Laying down new cornerstones in Detroit

by Claire Schaeffer-Duffy

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Sr. MaryFran Barber grew up in Detroit during an era when the Catholic presence in the city was solidly evident. The Catholic archbishop still resided in the affluent neighborhood of Palmer Woods in a 13-bedroom mansion with a swooping drive and rooftop statue of the Archangel Gabriel fighting Satan. Catholic churches, some of the largest in the country, were the focal point of many neighborhoods, part of church compounds with their convent, school and rectory filling an entire city block.

In those days, a Catholic family could easily live cocooned within their own community. The kids could walk to the parish school; there were so many. You could get your hair cut at the barber shop owned by a fellow Catholic, swim in the Catholic swim club and buy your life insurance policy from a Catholic agent. “It was a ghetto!” recalled Barber, a Sister of the Immaculate Heart of Mary.

All that was before Detroit’s great dwindling, before the decades-long wheezing out of the automobile industry, before white flight that was followed by an exodus of the black middle-class, before the record-setting number of church closings in 1989 (the highest in U.S. church history, at the time), before the recession and housing crisis of 2008 that leached even more jobs and people from the city, before the declaration of bankruptcy – before Detroit, birthplace of the middle class, came to be regarded as a harbinger of post-industrial, urban America.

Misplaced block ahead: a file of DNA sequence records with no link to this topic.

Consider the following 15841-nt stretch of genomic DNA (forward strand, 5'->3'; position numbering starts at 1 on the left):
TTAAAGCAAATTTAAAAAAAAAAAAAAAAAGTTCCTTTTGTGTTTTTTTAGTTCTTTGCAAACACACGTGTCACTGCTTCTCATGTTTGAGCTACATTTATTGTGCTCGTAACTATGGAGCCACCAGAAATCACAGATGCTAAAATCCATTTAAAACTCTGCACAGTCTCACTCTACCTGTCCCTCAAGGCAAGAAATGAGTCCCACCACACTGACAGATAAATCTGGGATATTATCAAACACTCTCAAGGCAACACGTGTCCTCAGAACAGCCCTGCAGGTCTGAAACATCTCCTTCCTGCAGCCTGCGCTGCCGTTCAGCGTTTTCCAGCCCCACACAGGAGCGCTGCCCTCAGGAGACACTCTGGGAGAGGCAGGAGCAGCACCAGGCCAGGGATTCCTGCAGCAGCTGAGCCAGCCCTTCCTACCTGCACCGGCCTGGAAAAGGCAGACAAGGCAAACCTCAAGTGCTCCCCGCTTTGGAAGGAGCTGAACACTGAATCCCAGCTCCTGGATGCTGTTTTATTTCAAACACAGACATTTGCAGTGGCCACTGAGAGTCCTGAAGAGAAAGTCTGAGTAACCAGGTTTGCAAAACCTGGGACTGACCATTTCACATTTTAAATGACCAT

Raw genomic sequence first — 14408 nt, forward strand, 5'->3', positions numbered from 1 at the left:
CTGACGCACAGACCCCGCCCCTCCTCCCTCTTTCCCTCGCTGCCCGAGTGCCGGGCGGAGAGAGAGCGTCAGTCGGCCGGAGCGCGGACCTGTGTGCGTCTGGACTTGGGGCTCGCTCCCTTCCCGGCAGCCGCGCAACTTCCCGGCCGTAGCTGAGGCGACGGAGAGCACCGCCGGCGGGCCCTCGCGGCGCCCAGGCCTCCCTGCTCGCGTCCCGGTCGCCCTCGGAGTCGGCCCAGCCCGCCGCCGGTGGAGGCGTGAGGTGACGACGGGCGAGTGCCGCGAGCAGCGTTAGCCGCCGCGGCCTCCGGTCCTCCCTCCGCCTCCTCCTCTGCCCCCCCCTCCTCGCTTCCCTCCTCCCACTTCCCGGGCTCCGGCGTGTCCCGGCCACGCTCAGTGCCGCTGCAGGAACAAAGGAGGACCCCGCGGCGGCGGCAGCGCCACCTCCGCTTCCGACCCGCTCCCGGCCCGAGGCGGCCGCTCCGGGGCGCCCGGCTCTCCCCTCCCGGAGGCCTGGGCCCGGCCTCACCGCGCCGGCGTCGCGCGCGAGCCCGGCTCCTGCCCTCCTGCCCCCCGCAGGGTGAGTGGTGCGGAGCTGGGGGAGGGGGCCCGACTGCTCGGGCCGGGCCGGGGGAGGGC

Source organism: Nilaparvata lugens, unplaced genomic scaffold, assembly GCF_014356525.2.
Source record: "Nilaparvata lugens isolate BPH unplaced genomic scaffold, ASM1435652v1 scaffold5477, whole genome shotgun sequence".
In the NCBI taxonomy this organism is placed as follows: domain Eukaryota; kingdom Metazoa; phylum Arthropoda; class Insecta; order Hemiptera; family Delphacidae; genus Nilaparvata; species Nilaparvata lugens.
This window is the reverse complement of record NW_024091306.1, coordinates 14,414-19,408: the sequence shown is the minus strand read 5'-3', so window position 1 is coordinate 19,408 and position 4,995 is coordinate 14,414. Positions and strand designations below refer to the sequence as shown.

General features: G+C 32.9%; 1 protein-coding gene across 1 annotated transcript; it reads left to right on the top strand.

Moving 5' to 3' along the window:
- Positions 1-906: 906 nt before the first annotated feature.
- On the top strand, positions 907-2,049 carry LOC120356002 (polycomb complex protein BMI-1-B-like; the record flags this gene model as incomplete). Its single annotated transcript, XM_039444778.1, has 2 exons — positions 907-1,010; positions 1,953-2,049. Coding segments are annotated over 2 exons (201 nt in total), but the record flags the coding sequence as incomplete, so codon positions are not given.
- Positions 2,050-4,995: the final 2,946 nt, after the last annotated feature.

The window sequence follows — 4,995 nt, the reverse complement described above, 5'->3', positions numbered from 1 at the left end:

The ills that plague many American cities exist here in acute form: structural racism, joblessness, failing schools and a shrinking tax base, to name a few. In the 1950s, the city was 83 percent white and home to 1.9 million people. Today, it is 83 percent black, its population barely hovering above 700,000. That number is expected to decline despite the ambitious investment and development in midtown and downtown. Its residents, 38 percent of whom live in poverty, sporadically populate a territory larger than Boston, San Francisco and the borough of Manhattan combined.

Yet in this sprawling city where so many have pulled up stakes live women religious, firmly planted, articulating a Catholic presence in a place of drastic transitions. No longer in the convents of their youth, the women reside in modest efficiency apartments or small houses, enduring with their neighbors the vicissitudes of a habitat where crime and abandoned properties are givens and well-functioning municipal services are not.

None GSR spoke with expressed nostalgia for the Catholic enclaves of their past. Quite the opposite. Amid Detroit’s changing circumstances, these women have shown remarkable resiliency, adjusting their ministries to meet the needs of the city’s remaining inhabitants.